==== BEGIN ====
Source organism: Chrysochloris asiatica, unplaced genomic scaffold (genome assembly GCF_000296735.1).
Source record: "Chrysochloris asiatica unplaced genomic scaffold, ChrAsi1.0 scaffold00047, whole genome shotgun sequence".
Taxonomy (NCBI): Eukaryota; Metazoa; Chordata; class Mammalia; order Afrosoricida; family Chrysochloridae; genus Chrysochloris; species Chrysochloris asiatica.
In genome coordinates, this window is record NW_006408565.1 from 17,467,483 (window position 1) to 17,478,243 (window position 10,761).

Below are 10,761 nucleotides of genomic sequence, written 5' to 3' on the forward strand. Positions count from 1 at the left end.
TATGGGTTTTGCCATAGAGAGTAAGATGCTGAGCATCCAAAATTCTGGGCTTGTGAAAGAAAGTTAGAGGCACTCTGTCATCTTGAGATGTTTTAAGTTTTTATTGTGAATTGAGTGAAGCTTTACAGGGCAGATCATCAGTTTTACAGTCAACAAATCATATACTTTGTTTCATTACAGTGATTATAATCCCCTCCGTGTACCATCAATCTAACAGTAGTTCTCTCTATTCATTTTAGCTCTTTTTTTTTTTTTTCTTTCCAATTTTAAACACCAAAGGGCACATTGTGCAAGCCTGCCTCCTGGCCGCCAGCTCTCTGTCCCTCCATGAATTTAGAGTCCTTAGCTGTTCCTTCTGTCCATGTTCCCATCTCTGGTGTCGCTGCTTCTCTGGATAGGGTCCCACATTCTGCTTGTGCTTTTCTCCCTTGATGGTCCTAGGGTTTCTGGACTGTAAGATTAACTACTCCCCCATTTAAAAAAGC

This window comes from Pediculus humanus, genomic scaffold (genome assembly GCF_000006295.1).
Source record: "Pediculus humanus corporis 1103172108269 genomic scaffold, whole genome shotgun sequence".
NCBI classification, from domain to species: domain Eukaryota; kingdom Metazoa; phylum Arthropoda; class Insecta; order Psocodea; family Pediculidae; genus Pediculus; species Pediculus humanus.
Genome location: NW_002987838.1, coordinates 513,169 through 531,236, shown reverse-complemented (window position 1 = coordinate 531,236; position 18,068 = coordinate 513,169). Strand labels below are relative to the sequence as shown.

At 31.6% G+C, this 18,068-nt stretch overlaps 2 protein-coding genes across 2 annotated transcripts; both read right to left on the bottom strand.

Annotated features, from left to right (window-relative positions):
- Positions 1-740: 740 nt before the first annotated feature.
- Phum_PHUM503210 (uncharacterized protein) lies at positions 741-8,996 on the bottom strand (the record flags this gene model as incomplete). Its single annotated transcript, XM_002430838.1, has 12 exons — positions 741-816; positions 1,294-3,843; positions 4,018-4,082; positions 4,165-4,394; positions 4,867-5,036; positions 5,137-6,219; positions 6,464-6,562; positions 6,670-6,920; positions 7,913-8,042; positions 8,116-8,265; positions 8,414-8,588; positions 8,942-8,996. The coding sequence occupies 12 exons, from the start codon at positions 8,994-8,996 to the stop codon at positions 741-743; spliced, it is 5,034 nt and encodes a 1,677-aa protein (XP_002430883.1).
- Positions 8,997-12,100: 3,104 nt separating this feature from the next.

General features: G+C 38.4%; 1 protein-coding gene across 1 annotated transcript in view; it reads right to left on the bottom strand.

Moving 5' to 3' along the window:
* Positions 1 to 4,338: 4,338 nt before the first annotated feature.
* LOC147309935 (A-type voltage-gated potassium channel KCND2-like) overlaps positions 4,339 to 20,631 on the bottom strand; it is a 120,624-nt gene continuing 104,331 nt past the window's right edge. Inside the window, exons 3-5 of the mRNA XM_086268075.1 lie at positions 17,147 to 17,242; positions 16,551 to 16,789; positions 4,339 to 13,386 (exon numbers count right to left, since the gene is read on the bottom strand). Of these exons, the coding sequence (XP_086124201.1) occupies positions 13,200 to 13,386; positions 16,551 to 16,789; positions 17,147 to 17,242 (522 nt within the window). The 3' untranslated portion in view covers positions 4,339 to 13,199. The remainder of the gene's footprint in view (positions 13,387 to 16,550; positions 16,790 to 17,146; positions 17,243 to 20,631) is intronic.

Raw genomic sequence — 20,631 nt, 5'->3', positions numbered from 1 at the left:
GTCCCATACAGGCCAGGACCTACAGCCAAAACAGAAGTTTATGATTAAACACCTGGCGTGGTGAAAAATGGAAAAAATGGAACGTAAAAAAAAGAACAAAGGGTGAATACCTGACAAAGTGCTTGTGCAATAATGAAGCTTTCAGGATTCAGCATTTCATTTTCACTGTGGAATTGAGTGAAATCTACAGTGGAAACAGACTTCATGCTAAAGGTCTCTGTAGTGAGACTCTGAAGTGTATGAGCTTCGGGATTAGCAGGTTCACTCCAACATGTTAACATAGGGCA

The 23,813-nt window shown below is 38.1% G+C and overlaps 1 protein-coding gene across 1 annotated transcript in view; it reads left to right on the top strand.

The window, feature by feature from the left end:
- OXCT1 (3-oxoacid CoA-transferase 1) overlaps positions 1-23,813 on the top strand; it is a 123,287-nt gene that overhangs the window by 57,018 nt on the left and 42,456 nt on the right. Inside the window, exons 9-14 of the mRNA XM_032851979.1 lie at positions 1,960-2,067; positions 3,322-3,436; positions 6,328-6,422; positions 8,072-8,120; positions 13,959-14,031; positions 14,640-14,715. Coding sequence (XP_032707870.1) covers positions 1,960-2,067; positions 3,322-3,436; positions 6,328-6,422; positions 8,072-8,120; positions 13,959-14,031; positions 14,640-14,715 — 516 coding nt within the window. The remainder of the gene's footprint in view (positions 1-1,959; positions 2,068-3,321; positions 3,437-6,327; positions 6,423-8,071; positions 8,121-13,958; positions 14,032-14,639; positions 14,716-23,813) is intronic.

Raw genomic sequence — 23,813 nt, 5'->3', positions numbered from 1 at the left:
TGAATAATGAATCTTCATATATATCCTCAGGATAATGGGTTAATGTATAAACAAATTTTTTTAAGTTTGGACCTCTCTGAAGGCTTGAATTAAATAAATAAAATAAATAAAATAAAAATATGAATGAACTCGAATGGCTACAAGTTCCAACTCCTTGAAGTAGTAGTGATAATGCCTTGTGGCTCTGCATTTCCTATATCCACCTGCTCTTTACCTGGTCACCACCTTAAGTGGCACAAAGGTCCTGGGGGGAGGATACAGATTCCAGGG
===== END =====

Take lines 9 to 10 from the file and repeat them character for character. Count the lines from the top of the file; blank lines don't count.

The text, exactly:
NCBI classification, from domain to species: domain Eukaryota; kingdom Metazoa; phylum Arthropoda; class Insecta; order Psocodea; family Pediculidae; genus Pediculus; species Pediculus humanus.
Genome location: NW_002987838.1, coordinates 513,169 through 531,236, shown reverse-complemented (window position 1 = coordinate 531,236; position 18,068 = coordinate 513,169). Strand labels below are relative to the sequence as shown.